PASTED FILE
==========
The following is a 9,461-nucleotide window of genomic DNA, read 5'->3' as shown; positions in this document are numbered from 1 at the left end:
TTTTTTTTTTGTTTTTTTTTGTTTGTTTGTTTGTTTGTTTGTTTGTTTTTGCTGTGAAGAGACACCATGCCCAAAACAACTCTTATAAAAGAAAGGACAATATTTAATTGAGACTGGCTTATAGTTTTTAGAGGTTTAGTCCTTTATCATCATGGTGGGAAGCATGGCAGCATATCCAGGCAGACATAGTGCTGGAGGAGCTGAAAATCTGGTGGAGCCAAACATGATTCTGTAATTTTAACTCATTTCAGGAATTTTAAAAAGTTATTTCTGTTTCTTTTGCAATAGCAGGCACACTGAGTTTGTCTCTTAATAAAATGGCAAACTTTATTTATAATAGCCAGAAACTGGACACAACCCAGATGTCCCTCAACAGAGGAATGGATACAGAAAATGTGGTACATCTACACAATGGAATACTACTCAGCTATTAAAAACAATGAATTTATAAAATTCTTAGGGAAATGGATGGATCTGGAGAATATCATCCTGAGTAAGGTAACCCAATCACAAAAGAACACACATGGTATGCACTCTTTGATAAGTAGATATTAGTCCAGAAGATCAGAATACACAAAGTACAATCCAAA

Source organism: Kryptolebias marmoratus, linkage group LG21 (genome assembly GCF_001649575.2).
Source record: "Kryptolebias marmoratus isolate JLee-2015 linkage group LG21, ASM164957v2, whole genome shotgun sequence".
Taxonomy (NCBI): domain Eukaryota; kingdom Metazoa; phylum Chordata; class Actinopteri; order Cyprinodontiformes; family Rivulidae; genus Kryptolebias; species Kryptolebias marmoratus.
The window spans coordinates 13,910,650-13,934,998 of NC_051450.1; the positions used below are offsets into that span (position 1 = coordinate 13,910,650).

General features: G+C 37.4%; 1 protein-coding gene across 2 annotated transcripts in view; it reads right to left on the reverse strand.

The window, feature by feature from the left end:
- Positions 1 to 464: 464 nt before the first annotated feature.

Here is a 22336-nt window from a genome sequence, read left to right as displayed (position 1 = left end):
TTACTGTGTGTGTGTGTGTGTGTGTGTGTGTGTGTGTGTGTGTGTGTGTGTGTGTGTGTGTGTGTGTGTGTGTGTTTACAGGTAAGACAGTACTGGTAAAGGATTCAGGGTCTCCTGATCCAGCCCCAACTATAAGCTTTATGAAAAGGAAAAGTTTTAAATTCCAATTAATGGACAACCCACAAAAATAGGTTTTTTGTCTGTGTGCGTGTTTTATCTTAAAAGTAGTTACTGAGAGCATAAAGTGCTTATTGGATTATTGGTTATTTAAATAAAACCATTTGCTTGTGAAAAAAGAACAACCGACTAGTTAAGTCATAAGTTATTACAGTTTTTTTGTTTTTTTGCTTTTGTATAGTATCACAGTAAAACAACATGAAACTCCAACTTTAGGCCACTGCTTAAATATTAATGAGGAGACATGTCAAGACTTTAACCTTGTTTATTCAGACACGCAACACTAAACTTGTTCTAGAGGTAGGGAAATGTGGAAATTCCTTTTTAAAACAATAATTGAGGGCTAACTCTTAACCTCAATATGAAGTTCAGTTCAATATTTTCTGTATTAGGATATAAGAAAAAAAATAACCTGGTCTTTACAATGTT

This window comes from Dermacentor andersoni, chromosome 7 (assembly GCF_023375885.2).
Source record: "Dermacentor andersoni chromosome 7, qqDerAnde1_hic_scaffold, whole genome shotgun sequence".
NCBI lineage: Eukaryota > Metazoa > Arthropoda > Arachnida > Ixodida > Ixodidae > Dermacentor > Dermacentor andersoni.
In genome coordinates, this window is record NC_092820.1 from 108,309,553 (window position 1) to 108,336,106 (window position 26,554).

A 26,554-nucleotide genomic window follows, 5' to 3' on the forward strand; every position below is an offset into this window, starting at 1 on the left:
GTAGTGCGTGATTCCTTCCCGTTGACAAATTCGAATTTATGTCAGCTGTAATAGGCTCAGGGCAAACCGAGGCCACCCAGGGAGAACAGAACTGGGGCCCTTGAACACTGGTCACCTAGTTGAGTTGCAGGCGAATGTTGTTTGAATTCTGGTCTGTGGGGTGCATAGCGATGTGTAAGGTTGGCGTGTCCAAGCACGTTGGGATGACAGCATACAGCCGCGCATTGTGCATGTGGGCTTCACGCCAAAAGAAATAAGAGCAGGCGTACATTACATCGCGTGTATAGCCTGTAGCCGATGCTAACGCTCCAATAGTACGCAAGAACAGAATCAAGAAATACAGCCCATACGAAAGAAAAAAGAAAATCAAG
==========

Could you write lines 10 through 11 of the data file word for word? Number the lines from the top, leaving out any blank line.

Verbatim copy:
Here is a 22336-nt window from a genome sequence, read left to right as displayed (position 1 = left end):
TTACTGTGTGTGTGTGTGTGTGTGTGTGTGTGTGTGTGTGTGTGTGTGTGTGTGTGTGTGTGTGTGTGTGTGTGTTTACAGGTAAGACAGTACTGGTAAAGGATTCAGGGTCTCCTGATCCAGCCCCAACTATAAGCTTTATGAAAAGGAAAAGTTTTAAATTCCAATTAATGGACAACCCACAAAAATAGGTTTTTTGTCTGTGTGCGTGTTTTATCTTAAAAGTAGTTACTGAGAGCATAAAGTGCTTATTGGATTATTGGTTATTTAAATAAAACCATTTGCTTGTGAAAAAAGAACAACCGACTAGTTAAGTCATAAGTTATTACAGTTTTTTTGTTTTTTTGCTTTTGTATAGTATCACAGTAAAACAACATGAAACTCCAACTTTAGGCCACTGCTTAAATATTAATGAGGAGACATGTCAAGACTTTAACCTTGTTTATTCAGACACGCAACACTAAACTTGTTCTAGAGGTAGGGAAATGTGGAAATTCCTTTTTAAAACAATAATTGAGGGCTAACTCTTAACCTCAATATGAAGTTCAGTTCAATATTTTCTGTATTAGGATATAAGAAAAAAAATAACCTGGTCTTTACAATGTT